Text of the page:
Serious Early-Week Flood Threat in Parts of the South

February 10, 2020, 7:46 PM EST

Above: Seven-day rainfall totals ending at 7 am EST Monday, February 10, 2020. This map is produced from a blend of hourly surface observations with radar- and satellite-derived amounts. Image credit: NOAA/NWS/AHPS.

Several large Southern cities, including Birmingham and Atlanta, are facing a major risk of flash flooding from late Monday into Tuesday, as near-record midwinter moisture surges into a stubborn frontal zone. At midday Monday, the NOAA/NWS Weather Prediction Center expanded a high risk of excessive rain—a red flag for flash flood danger—across a belt stretching from central Alabama into northern Georgia, valid until Tuesday morning. A lesser but still noteworthy flood threat extends from far east Texas to southern West Virginia.

The biggest concern is a prolonged period of heavy rain that’s expected late Monday and Monday night. As impulses move through a strong jet stream locked in place across the South, they will trigger periods of intense showers and thunderstorms, fueled by low-level winds hauling in moisture from the western Caribbean and western Gulf of Mexico.

The potential rainfall amounts are impressive in themselves; some locations could end up 5” or more in 24 hours. What’s making this an especially concerning flood threat is that soils across the region are already saturated and waterways are swollen after a week of rain that dumped 3” to 6” of rain across many of the same areas (see image at top).

A high risk for excessive rain is a big deal

Many folks who are familiar with the risk categories (from “marginal” to “high”) issued for severe weather threats aren’t as conversant with these excessive-rain outlooks. As Jon Erdman explains in a feature: “Just as a high risk of severe thunderstorms in a severe thunderstorm outlook from NOAA's Storm Prediction Center indicates higher confidence of a major event such as a tornado outbreak, a high risk excessive rain outlook points out those scenarios that aren't your typical local flash flood event.

“A more typical soaking rain may trigger minor flooding in areas that typically see runoff, such as urban, poor-drainage areas, roads and small streams. These are typically covered by "marginal" or "slight" risks in the WPC outlook. When a high risk is issued, the WPC expects severe, widespread flash flooding, including areas that don't normally experience flash flooding.”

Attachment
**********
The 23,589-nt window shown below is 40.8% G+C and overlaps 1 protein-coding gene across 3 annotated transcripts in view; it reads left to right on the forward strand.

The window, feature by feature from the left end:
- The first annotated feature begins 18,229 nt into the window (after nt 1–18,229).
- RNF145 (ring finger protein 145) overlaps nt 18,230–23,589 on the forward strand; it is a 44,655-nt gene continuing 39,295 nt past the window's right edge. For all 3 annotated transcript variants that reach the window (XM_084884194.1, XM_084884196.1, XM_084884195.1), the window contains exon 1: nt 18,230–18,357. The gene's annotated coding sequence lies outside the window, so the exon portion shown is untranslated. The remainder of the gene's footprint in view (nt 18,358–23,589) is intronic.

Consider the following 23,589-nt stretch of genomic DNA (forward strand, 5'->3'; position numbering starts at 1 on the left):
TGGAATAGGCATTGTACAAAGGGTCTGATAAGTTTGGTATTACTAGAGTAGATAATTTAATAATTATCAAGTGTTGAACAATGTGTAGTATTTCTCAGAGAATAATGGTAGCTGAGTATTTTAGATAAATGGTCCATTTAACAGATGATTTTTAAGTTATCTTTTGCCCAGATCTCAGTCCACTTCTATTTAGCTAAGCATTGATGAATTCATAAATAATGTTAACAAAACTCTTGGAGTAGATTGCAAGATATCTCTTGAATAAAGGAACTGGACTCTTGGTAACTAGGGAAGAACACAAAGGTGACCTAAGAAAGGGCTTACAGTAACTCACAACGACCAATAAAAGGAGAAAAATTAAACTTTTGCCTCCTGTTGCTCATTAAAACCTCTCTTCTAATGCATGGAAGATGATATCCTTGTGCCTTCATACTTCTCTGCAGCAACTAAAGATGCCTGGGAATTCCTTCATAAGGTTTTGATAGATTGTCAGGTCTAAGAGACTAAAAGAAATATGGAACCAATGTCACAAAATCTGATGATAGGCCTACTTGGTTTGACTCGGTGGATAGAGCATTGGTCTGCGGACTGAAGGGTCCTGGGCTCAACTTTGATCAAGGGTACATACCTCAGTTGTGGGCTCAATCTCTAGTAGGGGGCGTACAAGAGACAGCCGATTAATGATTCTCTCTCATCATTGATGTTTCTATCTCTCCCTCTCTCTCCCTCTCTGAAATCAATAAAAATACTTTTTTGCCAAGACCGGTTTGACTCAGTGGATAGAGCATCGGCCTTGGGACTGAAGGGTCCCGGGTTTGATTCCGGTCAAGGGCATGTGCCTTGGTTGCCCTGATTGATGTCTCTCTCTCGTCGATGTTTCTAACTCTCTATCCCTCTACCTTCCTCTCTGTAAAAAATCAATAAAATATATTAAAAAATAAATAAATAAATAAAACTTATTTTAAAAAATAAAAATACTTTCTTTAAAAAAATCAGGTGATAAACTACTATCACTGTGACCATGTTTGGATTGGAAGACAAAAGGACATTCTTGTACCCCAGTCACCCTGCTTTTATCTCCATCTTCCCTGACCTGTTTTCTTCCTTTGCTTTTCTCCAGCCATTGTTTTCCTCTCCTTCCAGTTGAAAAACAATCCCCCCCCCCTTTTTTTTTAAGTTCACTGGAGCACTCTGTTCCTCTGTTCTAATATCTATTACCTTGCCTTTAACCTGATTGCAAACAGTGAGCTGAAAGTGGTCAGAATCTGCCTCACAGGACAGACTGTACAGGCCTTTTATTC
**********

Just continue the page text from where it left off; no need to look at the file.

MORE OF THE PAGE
It’s no small thing for WPC to issue a high risk. These events account for a disproportionate number of the deaths and damage associated with flooding in the United States, as noted in the embedded tweet below.

“Antecedent conditions are very wet across the region...with soil saturated, streamflows high, and dams nearing capacity in spots,” noted WPC in its rainfall discussion on Monday. “Also, we are pre-growing season, meaning there is less vegetation to absorb the rainfall. Thus the antecedent conditions suggest that rainfall of the magnitude forecast will cause significant and potentially life-threatening flooding and flash flooding today into tonight."

As of Monday afternoon, flash flood watches were plastered across most of the region of concern, with several flash flood warnings already out in Mississippi and Alabama. A total of 2.49” fell in Tuscaloosa, AL, in the six hours ending at noon CST with similar amounts expected Monday afternoon and evening.

"A considerable flash flood threat is expected to materialize over the next few hours with additional heavy rainfall," noted the NWS/Birmingham office in a flash flood warning for the Tuscaloosa area.

The Weather Company’s primary journalistic mission is to report on breaking weather news, the environment and the importance of science to our lives. This story does not necessarily represent the position of our parent company, IBM.

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Bob Henson

Bob Henson is a meteorologist and writer at, where he co-produces the Category 6 news site at Weather Underground. He spent many years at the National Center for Atmospheric Research and is the author of “The Thinking Person’s Guide to Climate Change” and “Weather on the Air: A History of Broadcast Meteorology.”

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